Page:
Americans most likely to call out “fake news” also appear more likely to believe articles that aren’t true, according to a new study.
Research published by the Proceedings of the National Academy of Sciences looking at 8,285 subjects found that those most overconfident in their ability to differentiate between fact and fiction could bear greater responsibility for the spread of bad facts.
“Overconfidence may make individuals more likely to inadvertently expose themselves to misinformation and, when they trust in the veracity of news content that is in fact false, more likely to participate in its spread,” reads the study, conducted by researchers from Princeton University, University of Utah, Washington University in St. Louis, Dartmouth College and University of Exeter.
According to their findings, “If people incorrectly see themselves as highly skilled at identifying false news, they may unwittingly consume more of it and more readily accept it. This may be especially true if the false content conforms to their worldview, sparking less skepticism.”
Among the samples used to survey respondents were headlines from the 2018 midterm election. Up to 75% of Americans overestimate their ability to recognize a false headline. Roughly 9 in 10 respondents believed their ability to spot a fake story is above average.
“This overconfidence is greatest among individuals least skilled at actually distinguishing legitimate from false content,” researchers claim. “Moreover, using behavioral data based on respondents’ online activity, we find that overconfident individuals are more likely to visit websites known to spread false or misleading content.”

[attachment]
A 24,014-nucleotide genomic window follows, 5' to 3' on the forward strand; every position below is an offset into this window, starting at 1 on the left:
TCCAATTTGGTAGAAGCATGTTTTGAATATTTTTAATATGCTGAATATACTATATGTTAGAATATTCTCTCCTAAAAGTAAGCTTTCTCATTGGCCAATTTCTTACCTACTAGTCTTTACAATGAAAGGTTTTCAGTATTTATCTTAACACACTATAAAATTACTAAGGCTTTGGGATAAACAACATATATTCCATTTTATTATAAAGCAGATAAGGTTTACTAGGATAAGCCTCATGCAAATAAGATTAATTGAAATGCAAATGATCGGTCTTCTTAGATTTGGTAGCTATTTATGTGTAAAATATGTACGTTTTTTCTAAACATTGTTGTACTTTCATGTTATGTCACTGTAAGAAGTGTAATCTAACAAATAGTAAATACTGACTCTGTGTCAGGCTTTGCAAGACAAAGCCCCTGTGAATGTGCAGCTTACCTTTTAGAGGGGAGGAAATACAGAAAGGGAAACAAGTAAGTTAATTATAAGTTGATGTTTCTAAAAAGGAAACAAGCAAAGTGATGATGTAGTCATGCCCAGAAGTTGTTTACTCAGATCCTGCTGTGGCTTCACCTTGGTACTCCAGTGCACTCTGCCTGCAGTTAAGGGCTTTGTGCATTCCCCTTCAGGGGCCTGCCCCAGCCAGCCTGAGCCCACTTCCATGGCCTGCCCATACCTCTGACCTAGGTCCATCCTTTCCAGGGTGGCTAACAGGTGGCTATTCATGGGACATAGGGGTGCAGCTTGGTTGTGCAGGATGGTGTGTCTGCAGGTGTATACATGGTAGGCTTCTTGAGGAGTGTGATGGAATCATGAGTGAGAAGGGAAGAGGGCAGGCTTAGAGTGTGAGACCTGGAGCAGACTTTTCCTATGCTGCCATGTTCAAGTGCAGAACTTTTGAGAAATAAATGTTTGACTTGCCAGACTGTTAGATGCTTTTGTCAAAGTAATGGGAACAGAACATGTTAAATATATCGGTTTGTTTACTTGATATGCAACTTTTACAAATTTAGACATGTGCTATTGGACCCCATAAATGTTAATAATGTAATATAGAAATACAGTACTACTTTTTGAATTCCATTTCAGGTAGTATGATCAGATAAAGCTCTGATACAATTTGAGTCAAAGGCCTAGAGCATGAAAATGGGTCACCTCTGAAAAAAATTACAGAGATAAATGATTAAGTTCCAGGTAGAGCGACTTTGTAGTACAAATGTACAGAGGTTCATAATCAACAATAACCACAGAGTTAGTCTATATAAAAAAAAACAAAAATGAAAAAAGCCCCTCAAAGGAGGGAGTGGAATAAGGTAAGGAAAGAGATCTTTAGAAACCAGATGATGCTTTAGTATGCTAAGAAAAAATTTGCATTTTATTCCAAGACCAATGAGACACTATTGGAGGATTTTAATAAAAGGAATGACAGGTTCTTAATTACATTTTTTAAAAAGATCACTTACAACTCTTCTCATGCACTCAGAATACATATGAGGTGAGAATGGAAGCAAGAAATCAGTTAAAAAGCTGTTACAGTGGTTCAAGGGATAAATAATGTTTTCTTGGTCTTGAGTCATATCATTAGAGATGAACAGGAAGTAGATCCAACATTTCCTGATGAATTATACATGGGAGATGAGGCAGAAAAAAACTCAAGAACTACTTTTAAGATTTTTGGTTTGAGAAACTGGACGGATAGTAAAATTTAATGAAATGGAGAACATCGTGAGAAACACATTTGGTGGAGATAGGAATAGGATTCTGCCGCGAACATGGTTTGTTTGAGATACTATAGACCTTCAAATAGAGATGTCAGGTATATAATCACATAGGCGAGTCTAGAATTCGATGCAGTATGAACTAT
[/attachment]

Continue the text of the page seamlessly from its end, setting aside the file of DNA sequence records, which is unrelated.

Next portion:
The study also found Republicans to be more overconfident than Democrats, “which is not surprising given the lower levels of media trust they report.”
According to CNN, the study’s leader, professor Ben Lyons, said in a statement that most Americans believe confusion caused by false news is widespread, but not many believe they have seen or shared that information personally.
The PNAS-published study also states that “these results paint a worrying picture: Individuals least equipped to identify false news content are also the least aware of their own limitations and therefore more susceptible to its effects and most likely to contribute to its spread.”
The study does not conclude that overconfidence directly causes people to engage with false news, though it does suggest an individual’s ability to think they’re good at spotting fake news and their actual ability to do so could lead to the dissemination of incorrect information.